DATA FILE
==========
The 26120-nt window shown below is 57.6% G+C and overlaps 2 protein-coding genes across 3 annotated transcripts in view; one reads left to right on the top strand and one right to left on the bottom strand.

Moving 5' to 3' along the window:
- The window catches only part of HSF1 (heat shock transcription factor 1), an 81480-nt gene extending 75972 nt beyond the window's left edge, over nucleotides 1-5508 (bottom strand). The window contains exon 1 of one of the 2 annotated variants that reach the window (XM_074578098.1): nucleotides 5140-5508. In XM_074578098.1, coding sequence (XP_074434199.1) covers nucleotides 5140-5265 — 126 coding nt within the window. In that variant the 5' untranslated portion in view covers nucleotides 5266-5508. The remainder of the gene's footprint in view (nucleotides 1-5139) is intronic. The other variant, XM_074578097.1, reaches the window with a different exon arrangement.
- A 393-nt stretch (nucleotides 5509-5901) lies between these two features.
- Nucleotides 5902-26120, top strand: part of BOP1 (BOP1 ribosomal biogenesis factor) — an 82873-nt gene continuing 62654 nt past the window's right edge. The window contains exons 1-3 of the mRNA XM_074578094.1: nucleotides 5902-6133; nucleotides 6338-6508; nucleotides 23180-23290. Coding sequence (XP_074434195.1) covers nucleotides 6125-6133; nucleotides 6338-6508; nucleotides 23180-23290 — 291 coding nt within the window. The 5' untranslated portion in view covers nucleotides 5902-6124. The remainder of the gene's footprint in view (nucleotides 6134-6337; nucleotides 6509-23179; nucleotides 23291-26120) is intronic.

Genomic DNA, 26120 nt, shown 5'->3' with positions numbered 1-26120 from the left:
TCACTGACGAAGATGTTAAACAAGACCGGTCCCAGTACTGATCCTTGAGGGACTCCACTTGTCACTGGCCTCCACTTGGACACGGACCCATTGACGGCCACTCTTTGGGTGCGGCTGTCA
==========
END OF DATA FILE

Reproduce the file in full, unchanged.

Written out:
The 26120-nt window shown below is 57.6% G+C and overlaps 2 protein-coding genes across 3 annotated transcripts in view; one reads left to right on the top strand and one right to left on the bottom strand.

Moving 5' to 3' along the window:
- The window catches only part of HSF1 (heat shock transcription factor 1), an 81480-nt gene extending 75972 nt beyond the window's left edge, over nucleotides 1-5508 (bottom strand). The window contains exon 1 of one of the 2 annotated variants that reach the window (XM_074578098.1): nucleotides 5140-5508. In XM_074578098.1, coding sequence (XP_074434199.1) covers nucleotides 5140-5265 — 126 coding nt within the window. In that variant the 5' untranslated portion in view covers nucleotides 5266-5508. The remainder of the gene's footprint in view (nucleotides 1-5139) is intronic. The other variant, XM_074578097.1, reaches the window with a different exon arrangement.
- A 393-nt stretch (nucleotides 5509-5901) lies between these two features.
- Nucleotides 5902-26120, top strand: part of BOP1 (BOP1 ribosomal biogenesis factor) — an 82873-nt gene continuing 62654 nt past the window's right edge. The window contains exons 1-3 of the mRNA XM_074578094.1: nucleotides 5902-6133; nucleotides 6338-6508; nucleotides 23180-23290. Coding sequence (XP_074434195.1) covers nucleotides 6125-6133; nucleotides 6338-6508; nucleotides 23180-23290 — 291 coding nt within the window. The 5' untranslated portion in view covers nucleotides 5902-6124. The remainder of the gene's footprint in view (nucleotides 6134-6337; nucleotides 6509-23179; nucleotides 23291-26120) is intronic.

Genomic DNA, 26120 nt, shown 5'->3' with positions numbered 1-26120 from the left:
TCACTGACGAAGATGTTAAACAAGACCGGTCCCAGTACTGATCCTTGAGGGACTCCACTTGTCACTGGCCTCCACTTGGACACGGACCCATTGACGGCCACTCTTTGGGTGCGGCTGTCA